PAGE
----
[Ads-l] punching up/down

Ben Zimmer bgzimmer at GMAIL.COM
Wed Feb 16 21:57:20 UTC 2022

This newish idiom is making its way into dictionaries, but I don't think
we've discussed it here.

punch down: to attack or criticize someone in a less powerful position
punch up: to attack or criticize someone in a position of greater power
punch down: to assert your authority over people who are less powerful than
[no corresponding entry for "punch up" in the relevant sense]

In boxing, "punching up" can refer to taking on an opponent who is taller
or in a higher weight class, and "punching down" is for an opponent who is
shorter or in a lower weight class.

The earliest figurative usage I've found is from a 2006 New York Times
profile of Keith Olbermann, whose MSNBC show often targeted Bill O'Reilly
of Fox News.

New York Times, July 11, 2006
"You don't punch down," Mr. Olbermann said. "If you're in my position," he
added, referring to his initially microscopic ratings next to Mr.
O'Reilly's, "you punch upwards."

Similarly, in a 2007 NPR interview with Olbermann:

NPR, Morning Edition, Nov. 23, 2007
[David Folkenflik:] Off the air, Olbermann explains why he takes such
delight in getting a rise out of a guy who draws three times the audience
he does.
[Keith Olbermann:] You punch upwards, not down. If I'm Bill O'Reilly, and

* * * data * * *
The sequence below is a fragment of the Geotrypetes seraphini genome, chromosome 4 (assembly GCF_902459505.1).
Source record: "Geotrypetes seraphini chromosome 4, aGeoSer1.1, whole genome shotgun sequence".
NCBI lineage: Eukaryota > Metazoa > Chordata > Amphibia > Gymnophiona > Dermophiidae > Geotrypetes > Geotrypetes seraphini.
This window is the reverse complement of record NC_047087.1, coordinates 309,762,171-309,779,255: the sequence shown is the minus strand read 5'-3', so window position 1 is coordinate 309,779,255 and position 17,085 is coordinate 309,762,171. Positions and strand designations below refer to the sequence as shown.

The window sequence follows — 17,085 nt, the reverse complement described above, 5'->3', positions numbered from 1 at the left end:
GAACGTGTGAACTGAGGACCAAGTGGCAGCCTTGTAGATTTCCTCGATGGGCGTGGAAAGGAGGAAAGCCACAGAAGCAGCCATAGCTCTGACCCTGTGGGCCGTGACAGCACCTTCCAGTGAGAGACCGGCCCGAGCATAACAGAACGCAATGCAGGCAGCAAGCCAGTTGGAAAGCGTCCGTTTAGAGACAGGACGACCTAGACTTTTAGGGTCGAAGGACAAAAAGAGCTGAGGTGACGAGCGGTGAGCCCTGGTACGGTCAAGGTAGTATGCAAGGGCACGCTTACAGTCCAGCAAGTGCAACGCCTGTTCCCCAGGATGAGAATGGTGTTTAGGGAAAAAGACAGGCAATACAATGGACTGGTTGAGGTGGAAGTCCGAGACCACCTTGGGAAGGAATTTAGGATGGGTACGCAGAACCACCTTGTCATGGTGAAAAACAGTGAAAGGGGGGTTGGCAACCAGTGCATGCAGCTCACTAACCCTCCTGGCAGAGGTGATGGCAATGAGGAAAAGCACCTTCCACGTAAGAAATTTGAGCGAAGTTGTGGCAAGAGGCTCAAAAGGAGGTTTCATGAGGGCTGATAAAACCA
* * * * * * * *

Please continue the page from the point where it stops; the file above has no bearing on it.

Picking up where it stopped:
Keith Olbermann attacks me or criticizes me or analyzes what I'm saying, my
reaction is, who?

>From a 2009 David Carr NYT column:

New York Times, Oct. 18, 2009
People who work in political communications have pointed out that it is a
principle of power dynamics to "punch up" -- that is, to take on bigger
foes, not smaller ones.

These days "punching up/down" is often heard in the context of comedy. The
earliest comedy-related examples I've found come from late 2010, when there
was some controversy over the standup act of British comedian Frankie
Boyle. On Dec. 23, two of his fellow comedians, Richard Herring and Paul
Sinha, chimed in online:

Richard Herring (blog post), Dec. 23, 2010
Though there are no rules, comedy, I feel, should be siding with the weak
and the oppressed and punching either inwards (at the comedian him or
herself) or upwards (at the powerful or the oppressors). Punching downwards
is just bullying.
Paul Sinha (blog post), Dec. 23, 2010
Frankie is finally punching up and not punching down and I for one am not
in the least bit offended.

Richard Herring elaborated in an interview a few weeks later:

Louise Wallis, Jan. 18, 2011
[Richard Herring:] For me, if I'm doing a joke I’d want to be on the side
of the weak punching the strong, rather than the strong bullying the
weak... There’s plenty of ways you can be offensive without 'punching

"Punching up/down" started appearing more frequently a couple of years
later, as in this from Emily Nussbaum in the New Yorker:

New Yorker, Sept. 23, 2013
To modern joke critics, the key distinction between a good joke and a bad
one is supposed to be between "punching up" and "punching down" -- taking a
cheap shot at someone who is already weaker than you.


The American Dialect Society - http://www.americandialect.org

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